JEFFERSON CITY - The pension board for state workers decided Thursday that the state will need to kick $276 million into the pension fund for state employees next year -- a $20 million increase over the current budget year, according to the state budget office.
The payment is the result of the national economic downturn that cut the investment returns on the retirement fund.
While large, the amount approved by the pension board is a bit lower than the original $303 million estimate -- thanks to a change in accounting practices.
Money for the pension fund is derived from two sources: state contributions and investment earnings.
The fund requires an 8.5 percent return on investment, with any losses or gains distributed over a five year period in a process called economic smoothing. Under the current method of accounting, however, extreme losses must be offset with state contributions the next year.
A report from statistical analysts showed the fund suffered an $825 million investment loss last fiscal year. Under normal practices, this would have required the state to contribute more than $300 million dollars. In a seven to three vote, however, the board decided to extend recovery of that loss over an longer period of time.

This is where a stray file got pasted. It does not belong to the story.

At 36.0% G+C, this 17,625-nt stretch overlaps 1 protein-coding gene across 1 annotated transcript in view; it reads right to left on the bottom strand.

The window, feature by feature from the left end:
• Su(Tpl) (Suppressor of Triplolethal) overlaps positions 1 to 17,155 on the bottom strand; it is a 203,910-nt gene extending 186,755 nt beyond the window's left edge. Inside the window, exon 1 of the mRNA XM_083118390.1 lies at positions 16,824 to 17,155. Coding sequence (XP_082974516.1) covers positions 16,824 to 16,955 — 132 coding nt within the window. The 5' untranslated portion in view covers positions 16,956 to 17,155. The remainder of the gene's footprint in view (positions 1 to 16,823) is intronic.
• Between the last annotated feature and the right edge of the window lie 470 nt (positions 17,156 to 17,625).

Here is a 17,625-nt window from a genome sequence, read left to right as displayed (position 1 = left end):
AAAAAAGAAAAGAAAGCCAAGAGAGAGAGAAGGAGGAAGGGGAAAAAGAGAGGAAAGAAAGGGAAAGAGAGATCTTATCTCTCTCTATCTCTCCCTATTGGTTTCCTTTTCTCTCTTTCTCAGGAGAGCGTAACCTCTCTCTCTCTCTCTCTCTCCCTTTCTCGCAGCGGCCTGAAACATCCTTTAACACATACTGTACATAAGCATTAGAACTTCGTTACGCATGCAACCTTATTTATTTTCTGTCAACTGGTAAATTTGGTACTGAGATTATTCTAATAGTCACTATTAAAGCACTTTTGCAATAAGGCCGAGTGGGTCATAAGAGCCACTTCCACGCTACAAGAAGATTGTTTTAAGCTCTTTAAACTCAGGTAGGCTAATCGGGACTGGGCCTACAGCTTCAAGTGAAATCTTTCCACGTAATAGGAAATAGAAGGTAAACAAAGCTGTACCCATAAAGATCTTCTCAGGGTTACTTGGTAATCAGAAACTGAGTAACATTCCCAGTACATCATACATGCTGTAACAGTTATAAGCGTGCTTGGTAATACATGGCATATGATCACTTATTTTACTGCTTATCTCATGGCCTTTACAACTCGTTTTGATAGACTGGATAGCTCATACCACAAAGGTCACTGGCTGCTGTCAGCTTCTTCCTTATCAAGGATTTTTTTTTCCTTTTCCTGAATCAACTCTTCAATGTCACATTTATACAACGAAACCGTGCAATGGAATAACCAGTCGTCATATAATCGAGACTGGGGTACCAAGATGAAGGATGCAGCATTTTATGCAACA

"I think the plan has good fundamentals," said Treasurer Clint Zweifel. "If we can get a brief window of two years it seems like it would make sense to give taxpayers relief."
The new method of accounting adopted by the board would be temporary, returning to previous levels in two years.
The fund's executive director, Gary Findlay, cited an uptick in car sales and the freeing of credit signs of a positive stock market. "There will be gains to keep (the fund) level," Findlay said.
State Sen. Jason Crowell, R- Cape Girardeau -- another member of the board -- disagreed with Zweifel and Findlay's assessments.
"This is a politicized outcome based on what you want the contribution to be, not a sound financial option," Crowell said.
Crowell, at one point slamming his hand on the table, was the most vocal of the board's three dissenting members.
"You want to cheat," Crowell said.
"I don't want to cheat," said a visibly upset Don Martin, another board member. "You keep twisting these things around."
While the outcome may produce relief now, it would place a greater stress on future budgets, Crowell said, adding that budgets -- even without these changes -- will be worse in the future.
While not recommending the change, Norman Jones, one of the analysts hired by the fund, said it would be sustainable if practices returned to current levels in two years.
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